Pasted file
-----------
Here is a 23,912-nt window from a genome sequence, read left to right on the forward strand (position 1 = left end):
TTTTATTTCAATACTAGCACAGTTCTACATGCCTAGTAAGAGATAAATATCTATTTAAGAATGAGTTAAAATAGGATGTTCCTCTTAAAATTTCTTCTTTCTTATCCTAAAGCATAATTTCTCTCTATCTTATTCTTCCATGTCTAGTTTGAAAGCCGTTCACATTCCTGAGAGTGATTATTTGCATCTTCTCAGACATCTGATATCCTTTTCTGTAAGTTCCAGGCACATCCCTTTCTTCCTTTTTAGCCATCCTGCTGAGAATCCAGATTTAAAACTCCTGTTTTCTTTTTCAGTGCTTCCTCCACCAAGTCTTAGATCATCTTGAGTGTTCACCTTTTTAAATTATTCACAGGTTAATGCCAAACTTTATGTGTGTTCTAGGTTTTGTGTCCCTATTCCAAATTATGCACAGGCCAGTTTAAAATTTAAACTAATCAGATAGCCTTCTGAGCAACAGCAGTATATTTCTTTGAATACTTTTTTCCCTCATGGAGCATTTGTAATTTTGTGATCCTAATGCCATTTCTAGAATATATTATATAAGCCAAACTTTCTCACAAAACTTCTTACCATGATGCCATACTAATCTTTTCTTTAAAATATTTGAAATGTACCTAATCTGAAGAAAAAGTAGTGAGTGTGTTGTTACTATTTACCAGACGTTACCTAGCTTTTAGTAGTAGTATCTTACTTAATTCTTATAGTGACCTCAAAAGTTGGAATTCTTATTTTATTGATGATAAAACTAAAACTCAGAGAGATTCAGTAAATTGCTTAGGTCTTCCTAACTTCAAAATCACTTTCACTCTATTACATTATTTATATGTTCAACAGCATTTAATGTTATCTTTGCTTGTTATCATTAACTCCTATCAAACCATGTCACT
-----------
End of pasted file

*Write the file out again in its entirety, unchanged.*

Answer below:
Here is a 23,912-nt window from a genome sequence, read left to right on the forward strand (position 1 = left end):
TTTTATTTCAATACTAGCACAGTTCTACATGCCTAGTAAGAGATAAATATCTATTTAAGAATGAGTTAAAATAGGATGTTCCTCTTAAAATTTCTTCTTTCTTATCCTAAAGCATAATTTCTCTCTATCTTATTCTTCCATGTCTAGTTTGAAAGCCGTTCACATTCCTGAGAGTGATTATTTGCATCTTCTCAGACATCTGATATCCTTTTCTGTAAGTTCCAGGCACATCCCTTTCTTCCTTTTTAGCCATCCTGCTGAGAATCCAGATTTAAAACTCCTGTTTTCTTTTTCAGTGCTTCCTCCACCAAGTCTTAGATCATCTTGAGTGTTCACCTTTTTAAATTATTCACAGGTTAATGCCAAACTTTATGTGTGTTCTAGGTTTTGTGTCCCTATTCCAAATTATGCACAGGCCAGTTTAAAATTTAAACTAATCAGATAGCCTTCTGAGCAACAGCAGTATATTTCTTTGAATACTTTTTTCCCTCATGGAGCATTTGTAATTTTGTGATCCTAATGCCATTTCTAGAATATATTATATAAGCCAAACTTTCTCACAAAACTTCTTACCATGATGCCATACTAATCTTTTCTTTAAAATATTTGAAATGTACCTAATCTGAAGAAAAAGTAGTGAGTGTGTTGTTACTATTTACCAGACGTTACCTAGCTTTTAGTAGTAGTATCTTACTTAATTCTTATAGTGACCTCAAAAGTTGGAATTCTTATTTTATTGATGATAAAACTAAAACTCAGAGAGATTCAGTAAATTGCTTAGGTCTTCCTAACTTCAAAATCACTTTCACTCTATTACATTATTTATATGTTCAACAGCATTTAATGTTATCTTTGCTTGTTATCATTAACTCCTATCAAACCATGTCACT